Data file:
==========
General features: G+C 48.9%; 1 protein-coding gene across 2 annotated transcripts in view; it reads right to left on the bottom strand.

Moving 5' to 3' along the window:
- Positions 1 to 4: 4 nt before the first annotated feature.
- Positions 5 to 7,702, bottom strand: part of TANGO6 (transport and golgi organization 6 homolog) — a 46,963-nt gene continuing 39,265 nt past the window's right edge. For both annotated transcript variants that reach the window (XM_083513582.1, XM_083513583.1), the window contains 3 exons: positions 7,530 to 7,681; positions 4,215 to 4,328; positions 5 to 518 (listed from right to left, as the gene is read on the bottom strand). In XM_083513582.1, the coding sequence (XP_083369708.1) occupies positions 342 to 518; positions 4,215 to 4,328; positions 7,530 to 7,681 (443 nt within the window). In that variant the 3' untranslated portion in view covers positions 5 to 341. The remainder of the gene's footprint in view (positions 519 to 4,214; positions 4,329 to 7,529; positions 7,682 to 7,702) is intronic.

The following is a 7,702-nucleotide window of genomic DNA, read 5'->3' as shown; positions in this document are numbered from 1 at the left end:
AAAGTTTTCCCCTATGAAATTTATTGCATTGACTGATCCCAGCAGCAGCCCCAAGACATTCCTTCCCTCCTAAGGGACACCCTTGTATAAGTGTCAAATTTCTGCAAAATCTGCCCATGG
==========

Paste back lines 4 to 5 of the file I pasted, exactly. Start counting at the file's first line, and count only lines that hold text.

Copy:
- Positions 5 to 7,702, bottom strand: part of TANGO6 (transport and golgi organization 6 homolog) — a 46,963-nt gene continuing 39,265 nt past the window's right edge. For both annotated transcript variants that reach the window (XM_083513582.1, XM_083513583.1), the window contains 3 exons: positions 7,530 to 7,681; positions 4,215 to 4,328; positions 5 to 518 (listed from right to left, as the gene is read on the bottom strand). In XM_083513582.1, the coding sequence (XP_083369708.1) occupies positions 342 to 518; positions 4,215 to 4,328; positions 7,530 to 7,681 (443 nt within the window). In that variant the 3' untranslated portion in view covers positions 5 to 341. The remainder of the gene's footprint in view (positions 519 to 4,214; positions 4,329 to 7,529; positions 7,682 to 7,702) is intronic.

The following is a 7,702-nucleotide window of genomic DNA, read 5'->3' as shown; positions in this document are numbered from 1 at the left end: